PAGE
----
Television age that led to literacy

24th January 1997 at 00:00
Programmes such as Play School set down traditions that still persist. Diana Hinds talks to the pioneers.

As a pre-school child in the mid-Sixties, I can remember my delight at being asked by a friend of my mother's if I wanted to go home with her to watch Play School. Play School had only just started on BBC2, a channel we did not yet have on our set, and to watch it was an enormous treat.

Just as Play School was opening up a new world of possibilities for children's television, and for children like myself, Bridget Plowden and her team were already at work on their report. The timing was by no means coincidental. Some of the ideas that the Plowden report enshrined - most famously, that children needed to take an active part in their learning - were already beginning, if indirectly, to contribute to a mini-renaissance in children's broadcasting and publishing.

According to Monica Simms, head of children's television at the BBC from 1968 to 1979, Play School was much influenced by contemporary thinking about pre-school education, and the importance of allowing children to find things out for themselves. "That was why we had the presenters talking directly to children at home, and inviting responses from them, rather than simply letting children 'overhear' what was being said."

The belief that the audience mattered had always been central to the BBC's philosophy, says Biddy Baxter, editor of Blue Peter from 1961 to 1988. Children's Hour on the radio and, in the Fifties, Watch with Mother on television laid the foundations for the successes of the Sixties.

But with Play School, and perhaps even more with Blue Peter, the emphasis on involving the viewer had never been stronger. Blue Peter began in the late Fifties as a 15-minute programme incorporating a story; by the early Sixties, it was evolving into the programme still watched and loved today.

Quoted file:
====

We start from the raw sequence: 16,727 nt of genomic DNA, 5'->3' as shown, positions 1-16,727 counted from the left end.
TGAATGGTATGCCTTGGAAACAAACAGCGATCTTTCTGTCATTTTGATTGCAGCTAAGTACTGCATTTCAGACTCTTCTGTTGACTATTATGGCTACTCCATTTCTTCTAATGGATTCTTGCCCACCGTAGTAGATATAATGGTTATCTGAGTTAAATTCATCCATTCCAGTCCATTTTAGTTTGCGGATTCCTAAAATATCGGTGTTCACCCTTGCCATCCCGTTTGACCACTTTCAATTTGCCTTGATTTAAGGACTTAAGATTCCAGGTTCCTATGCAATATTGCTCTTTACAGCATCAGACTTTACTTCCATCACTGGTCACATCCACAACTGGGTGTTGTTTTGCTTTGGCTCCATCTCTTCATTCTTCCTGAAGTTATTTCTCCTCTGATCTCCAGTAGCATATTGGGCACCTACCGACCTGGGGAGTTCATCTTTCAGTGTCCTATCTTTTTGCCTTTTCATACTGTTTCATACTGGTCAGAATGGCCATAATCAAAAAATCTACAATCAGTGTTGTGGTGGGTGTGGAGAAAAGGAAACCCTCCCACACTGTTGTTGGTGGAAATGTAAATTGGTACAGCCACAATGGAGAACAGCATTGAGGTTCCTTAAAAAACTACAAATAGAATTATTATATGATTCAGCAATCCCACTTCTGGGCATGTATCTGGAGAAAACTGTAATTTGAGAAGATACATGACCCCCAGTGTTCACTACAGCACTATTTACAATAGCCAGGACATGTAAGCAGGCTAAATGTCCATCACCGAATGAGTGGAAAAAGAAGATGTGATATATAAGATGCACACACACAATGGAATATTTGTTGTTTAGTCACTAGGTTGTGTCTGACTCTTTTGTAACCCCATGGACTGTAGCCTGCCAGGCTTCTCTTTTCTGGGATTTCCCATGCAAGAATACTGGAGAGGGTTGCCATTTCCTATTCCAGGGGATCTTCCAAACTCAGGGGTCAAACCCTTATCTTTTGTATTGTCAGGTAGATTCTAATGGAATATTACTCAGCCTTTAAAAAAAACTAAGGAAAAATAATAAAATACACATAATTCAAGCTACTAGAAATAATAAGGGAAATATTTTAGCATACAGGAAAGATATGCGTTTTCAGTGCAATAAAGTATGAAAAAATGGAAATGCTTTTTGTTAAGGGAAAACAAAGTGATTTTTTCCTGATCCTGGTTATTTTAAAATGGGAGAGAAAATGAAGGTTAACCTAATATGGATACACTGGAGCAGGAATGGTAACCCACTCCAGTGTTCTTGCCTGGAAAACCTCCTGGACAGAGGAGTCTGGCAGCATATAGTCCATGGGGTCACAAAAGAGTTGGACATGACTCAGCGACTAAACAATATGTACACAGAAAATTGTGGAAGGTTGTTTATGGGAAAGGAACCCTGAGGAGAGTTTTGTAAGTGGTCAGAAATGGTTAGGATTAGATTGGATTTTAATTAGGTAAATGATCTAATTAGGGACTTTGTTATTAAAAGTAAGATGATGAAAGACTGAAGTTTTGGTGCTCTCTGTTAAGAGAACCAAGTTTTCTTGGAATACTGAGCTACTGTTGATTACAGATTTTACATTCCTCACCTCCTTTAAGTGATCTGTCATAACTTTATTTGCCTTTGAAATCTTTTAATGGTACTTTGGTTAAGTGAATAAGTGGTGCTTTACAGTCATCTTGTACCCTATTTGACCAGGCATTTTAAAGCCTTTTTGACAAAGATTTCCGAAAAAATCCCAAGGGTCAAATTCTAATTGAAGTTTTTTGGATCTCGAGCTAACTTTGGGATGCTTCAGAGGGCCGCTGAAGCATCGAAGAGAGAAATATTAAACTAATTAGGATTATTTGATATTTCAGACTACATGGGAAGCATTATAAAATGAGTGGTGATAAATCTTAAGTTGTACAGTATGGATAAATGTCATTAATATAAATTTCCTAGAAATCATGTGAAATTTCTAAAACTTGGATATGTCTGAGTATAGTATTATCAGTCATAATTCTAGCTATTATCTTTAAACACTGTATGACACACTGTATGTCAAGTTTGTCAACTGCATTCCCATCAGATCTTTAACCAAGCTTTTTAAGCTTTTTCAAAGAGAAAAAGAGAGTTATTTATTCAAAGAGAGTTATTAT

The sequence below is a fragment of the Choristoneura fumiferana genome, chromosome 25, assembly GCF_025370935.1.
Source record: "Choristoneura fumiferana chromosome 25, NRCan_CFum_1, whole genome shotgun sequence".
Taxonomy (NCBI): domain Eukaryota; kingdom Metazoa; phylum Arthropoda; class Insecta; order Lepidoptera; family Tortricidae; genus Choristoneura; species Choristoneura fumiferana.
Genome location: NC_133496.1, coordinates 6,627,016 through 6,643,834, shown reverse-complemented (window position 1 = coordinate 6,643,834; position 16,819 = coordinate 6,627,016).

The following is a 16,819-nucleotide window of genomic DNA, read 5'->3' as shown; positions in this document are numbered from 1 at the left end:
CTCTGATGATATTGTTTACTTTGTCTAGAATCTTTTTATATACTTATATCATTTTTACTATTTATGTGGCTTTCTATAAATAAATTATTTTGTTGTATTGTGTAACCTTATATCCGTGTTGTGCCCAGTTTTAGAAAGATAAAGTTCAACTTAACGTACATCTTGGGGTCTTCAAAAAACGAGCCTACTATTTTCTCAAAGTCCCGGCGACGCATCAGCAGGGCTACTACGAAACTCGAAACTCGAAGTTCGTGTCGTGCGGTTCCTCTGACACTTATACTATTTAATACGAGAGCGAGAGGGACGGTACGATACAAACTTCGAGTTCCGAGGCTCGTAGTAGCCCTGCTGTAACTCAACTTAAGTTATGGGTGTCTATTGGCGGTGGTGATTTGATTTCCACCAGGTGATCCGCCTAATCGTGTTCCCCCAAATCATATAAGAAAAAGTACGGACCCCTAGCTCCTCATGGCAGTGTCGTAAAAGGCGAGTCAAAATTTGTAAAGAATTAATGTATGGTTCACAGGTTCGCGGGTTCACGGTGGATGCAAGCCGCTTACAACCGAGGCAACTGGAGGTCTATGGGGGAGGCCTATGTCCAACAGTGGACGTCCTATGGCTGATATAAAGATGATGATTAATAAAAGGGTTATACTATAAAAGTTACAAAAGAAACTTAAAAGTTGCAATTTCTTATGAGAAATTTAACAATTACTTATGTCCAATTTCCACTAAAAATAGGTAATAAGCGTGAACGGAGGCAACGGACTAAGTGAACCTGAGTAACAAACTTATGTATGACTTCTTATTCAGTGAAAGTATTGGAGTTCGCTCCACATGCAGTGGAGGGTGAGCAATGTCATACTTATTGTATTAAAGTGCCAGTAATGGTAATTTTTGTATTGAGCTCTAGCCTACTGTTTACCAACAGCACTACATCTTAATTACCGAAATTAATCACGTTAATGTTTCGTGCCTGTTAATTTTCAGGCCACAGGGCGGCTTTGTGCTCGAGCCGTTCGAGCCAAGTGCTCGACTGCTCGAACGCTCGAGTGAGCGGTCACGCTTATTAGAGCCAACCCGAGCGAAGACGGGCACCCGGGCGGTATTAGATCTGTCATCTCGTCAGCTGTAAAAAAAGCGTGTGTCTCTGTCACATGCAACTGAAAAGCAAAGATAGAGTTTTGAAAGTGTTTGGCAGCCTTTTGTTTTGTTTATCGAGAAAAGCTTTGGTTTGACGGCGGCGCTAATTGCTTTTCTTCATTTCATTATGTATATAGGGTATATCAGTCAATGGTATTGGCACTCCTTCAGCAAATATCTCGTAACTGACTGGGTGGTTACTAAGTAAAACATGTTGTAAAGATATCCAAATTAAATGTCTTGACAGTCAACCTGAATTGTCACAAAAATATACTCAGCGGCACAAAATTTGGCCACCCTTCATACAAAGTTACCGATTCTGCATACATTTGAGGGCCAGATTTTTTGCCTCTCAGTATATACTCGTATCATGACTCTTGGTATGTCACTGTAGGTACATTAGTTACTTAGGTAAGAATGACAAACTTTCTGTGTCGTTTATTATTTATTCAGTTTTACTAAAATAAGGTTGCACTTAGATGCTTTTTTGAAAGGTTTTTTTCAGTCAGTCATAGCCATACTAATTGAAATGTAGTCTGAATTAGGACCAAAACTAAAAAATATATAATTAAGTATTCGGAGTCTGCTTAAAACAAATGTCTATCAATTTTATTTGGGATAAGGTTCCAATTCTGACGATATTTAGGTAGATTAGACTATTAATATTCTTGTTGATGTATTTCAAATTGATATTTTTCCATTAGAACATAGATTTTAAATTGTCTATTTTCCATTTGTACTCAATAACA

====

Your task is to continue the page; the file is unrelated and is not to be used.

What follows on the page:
"We made a deliberate attempt to make Blue Peter belong to its audience, " says Ms Baxter. "We were saying, this is your programme, your opinions matter - and we didn't underestimate the audience's intelligence. There had never been anything quite like this on television before."

An essential part of the programme's commitment to its viewers was the determination to answer every letter personally. This was a massive undertaking, but one that paid off, as the letters were soon providing around 70 per cent of the programme material.

Anna Home, now head of BBC children's television, moved over from radio in 1965 and within months found herself directing Play School. "Although we were only peripherally aware of the Plowden report at the time, ideas of children finding out for themselves certainly underlaid what we were doing," she says.

She remembers the Sixties as "a very heady time of expansion" in broadcasting. "Television was really taking off. It was a time, unlike now, when there was money around - although not very much in today's terms - the technology was changing, and it was possible to experiment."

Television was viewed at the time with a certain suspicion by the book world, many people believing that if children watched it, they would stop reading books. But the Sixties was also a tremendously fertile decade in children's literature, and enlightened broadcasters such as Ms Home were able to join forces with publishers and librarians, giving rise to the highly successful Jackanory.

Jackanory was a programme devoted to pure story-telling, in which well-known actors were matched with stories from around the world, English classics such as Alice in Wonderland and Winnie the Pooh, modern classics such as Philippa Pearce's A Dog So Small, and Jackanory "originals".